By Nicole Gallace, Founder of FoodGrads.com
- Almost half the workforce will be Millennials by 2020. This generation also has the largest spending power.
- There will be 60,000 new jobs in food processing by 2020 in Ontario alone.
To survive, you need to have a strategic plan to attract the next generation of workers to your business.
1. Provide work experience opportunities
One of the best things you can do to attract young people is to give them a taste of what it’s like to work at your organization.
Co-ops, internships, and projects are a fantastic way for you to network with students and give them the relevant hands-on work experience you need to see in a new hire.
“Many students are not aware of the multitude of career options in the food industry. That is why it is vital to provide students with as much information as possible. The key is to educate and expose students to different career possibilities. Not only does this encourage students to continue their studies but also provides employers and companies with a strong talent pipeline allowing for a more competitive and sustainable advantage” – Ferrero Canada
2. Join the digital world
You may have a beautiful, highly functional website, but if it’s not mobile friendly, forget it. Millennials spend almost four hours a day on mobile devices, so you need to think digital/mobile first as well.
According to Google’s research, 72% of people demand mobile optimization. If someone visits your site via their phone and it doesn’t load or it’s complicated to navigate — you’ve just lost that person. Not only will they not buy your product, but do you think they will be keen to join your organization?
Also, as a generation, Millennials spend the most time on social media. Do you have a presence there? If not, now’s a good time to consider your position in terms of marketing to this group via social media from a brand/cultural perspective to attract new employees.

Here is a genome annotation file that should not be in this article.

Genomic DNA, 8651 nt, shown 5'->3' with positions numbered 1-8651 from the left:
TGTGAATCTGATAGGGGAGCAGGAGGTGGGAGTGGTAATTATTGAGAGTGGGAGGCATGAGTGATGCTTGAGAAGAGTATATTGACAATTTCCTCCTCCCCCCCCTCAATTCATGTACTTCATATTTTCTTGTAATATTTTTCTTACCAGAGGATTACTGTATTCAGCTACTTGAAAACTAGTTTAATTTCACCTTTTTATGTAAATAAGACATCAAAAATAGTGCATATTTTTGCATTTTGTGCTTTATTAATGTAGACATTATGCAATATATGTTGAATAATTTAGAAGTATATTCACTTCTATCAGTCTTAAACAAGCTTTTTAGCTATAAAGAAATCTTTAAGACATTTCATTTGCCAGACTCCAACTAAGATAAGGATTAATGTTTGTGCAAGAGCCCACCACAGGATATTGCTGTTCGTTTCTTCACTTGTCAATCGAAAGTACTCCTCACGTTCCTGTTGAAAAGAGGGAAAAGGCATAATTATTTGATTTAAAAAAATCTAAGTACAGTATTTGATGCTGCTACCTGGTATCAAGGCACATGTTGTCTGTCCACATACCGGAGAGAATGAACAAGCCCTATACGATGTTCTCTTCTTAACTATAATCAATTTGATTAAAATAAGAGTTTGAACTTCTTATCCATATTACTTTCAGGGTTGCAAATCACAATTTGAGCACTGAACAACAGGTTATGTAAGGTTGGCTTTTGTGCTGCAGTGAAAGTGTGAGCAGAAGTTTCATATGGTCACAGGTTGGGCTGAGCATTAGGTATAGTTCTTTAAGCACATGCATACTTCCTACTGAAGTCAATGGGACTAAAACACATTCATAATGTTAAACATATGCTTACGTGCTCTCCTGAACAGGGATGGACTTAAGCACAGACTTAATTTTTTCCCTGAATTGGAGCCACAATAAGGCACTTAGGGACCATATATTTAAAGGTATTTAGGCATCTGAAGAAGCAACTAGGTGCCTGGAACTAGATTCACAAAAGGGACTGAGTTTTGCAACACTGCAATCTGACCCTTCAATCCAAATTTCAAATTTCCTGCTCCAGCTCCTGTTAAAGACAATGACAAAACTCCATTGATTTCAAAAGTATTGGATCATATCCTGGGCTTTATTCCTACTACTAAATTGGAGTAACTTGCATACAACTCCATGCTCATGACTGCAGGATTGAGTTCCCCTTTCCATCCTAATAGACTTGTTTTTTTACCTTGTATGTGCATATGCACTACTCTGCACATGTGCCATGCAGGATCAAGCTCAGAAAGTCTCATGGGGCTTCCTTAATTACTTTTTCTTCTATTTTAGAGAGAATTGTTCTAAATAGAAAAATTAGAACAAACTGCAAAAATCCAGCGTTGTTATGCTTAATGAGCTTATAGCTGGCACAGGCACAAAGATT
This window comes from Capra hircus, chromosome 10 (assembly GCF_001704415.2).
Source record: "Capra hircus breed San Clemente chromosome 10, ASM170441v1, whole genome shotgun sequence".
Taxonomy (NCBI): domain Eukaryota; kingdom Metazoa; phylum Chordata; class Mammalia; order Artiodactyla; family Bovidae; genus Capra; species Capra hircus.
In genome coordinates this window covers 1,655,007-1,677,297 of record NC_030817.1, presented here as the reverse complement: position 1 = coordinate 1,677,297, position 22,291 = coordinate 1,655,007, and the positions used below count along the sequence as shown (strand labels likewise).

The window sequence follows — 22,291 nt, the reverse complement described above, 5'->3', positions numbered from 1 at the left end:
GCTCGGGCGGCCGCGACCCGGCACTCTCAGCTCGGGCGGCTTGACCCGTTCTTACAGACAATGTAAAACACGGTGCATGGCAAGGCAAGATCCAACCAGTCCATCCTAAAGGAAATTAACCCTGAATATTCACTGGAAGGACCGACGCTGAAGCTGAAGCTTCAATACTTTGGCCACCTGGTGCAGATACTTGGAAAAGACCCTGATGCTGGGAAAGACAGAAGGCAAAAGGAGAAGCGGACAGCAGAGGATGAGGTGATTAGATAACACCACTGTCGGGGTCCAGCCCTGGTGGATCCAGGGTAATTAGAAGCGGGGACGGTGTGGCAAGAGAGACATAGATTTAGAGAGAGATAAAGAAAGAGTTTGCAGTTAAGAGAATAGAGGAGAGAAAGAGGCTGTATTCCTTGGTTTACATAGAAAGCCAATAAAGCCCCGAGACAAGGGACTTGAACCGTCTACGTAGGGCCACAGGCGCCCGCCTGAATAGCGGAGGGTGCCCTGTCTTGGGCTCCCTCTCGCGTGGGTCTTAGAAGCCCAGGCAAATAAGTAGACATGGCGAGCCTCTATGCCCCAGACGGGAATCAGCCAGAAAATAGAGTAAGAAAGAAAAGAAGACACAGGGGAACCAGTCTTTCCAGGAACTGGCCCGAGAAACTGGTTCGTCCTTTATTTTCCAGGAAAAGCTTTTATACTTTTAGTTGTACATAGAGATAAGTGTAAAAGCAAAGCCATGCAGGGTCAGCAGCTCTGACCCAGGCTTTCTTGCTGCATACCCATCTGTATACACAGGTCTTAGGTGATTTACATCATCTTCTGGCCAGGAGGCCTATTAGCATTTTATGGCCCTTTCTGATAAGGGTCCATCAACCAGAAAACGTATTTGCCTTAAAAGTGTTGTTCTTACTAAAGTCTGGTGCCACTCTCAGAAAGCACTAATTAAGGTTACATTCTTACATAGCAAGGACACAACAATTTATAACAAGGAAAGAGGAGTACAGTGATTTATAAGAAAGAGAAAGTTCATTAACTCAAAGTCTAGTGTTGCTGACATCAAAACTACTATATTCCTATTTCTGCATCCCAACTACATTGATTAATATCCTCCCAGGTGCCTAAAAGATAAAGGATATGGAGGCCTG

This generation was born into a digital world!
3. Use influencer marketing to brand your company
Build relationships with influencers in your community and turn them into brand ambassadors. These influencers will spread the word, amplifying your message, sharing your brand and products, and educating your audience. Influencers help you become part of the conversation.
4. Leverage user-generated content (UGC)
User-generated content is any content that is created by your customers or by your current and future employees. UGC is effective because Millennials are 80% more influenced by what their peers share than by branded content alone.
Here’s a great example of UGC, written by one of our FoodGrads Campus Ambassadors about her experience as an intern at Gay Lea Foods.
Influencers can also create UGC, which you can repurpose for your own branding and HR activities. This helps you build brand awareness and expand your community.
Bonus idea: Update your job titles
Don’t just copy and paste the same job titles and descriptions that have been in circulation for the past 10 years.
The food and beverage industry has changed. Don’t you think it’s time the job titles and responsibilities reflect that? Get creative!
When it comes to hiring, the new generations are different, and technological advances and innovation have changed the playing field. People are inundated with choice and have a huge amount of information at their fingertips. This has had a direct influence on the employment opportunities available in the food and beverage industry.
Changes in agricultural practices, the restaurant industry, food processing, regulations/labelling, food policy, research, etc. make this industry diverse, pioneering, and perfect for curious Millennials. It’s up to you to take the opportunity to educate future employees just like you educate your customers.
Nicole Gallace started www.FoodGrads.com, an interactive platform to help students and new graduates start their career and to encourage people to explore professions in Food & Beverage!
After 10 years recruiting for the F&B Industry she noticed an important gap that needed to be filled, so in Feb 2016 she got to work. “The Future of Food is in the hands of the next generation of industry professionals, we all stand to benefit if there are intelligent, brilliant, socially conscious people coming into the industry.”
You can follow FoodGrads on LinkedIn, Twitter, Facebook, Insta or get involved! We encourage people to share their career story to inspire fresh talent. Still at school? Join us as a FoodGrads Campus Ambassador. Email Nicole@FoodGrads.com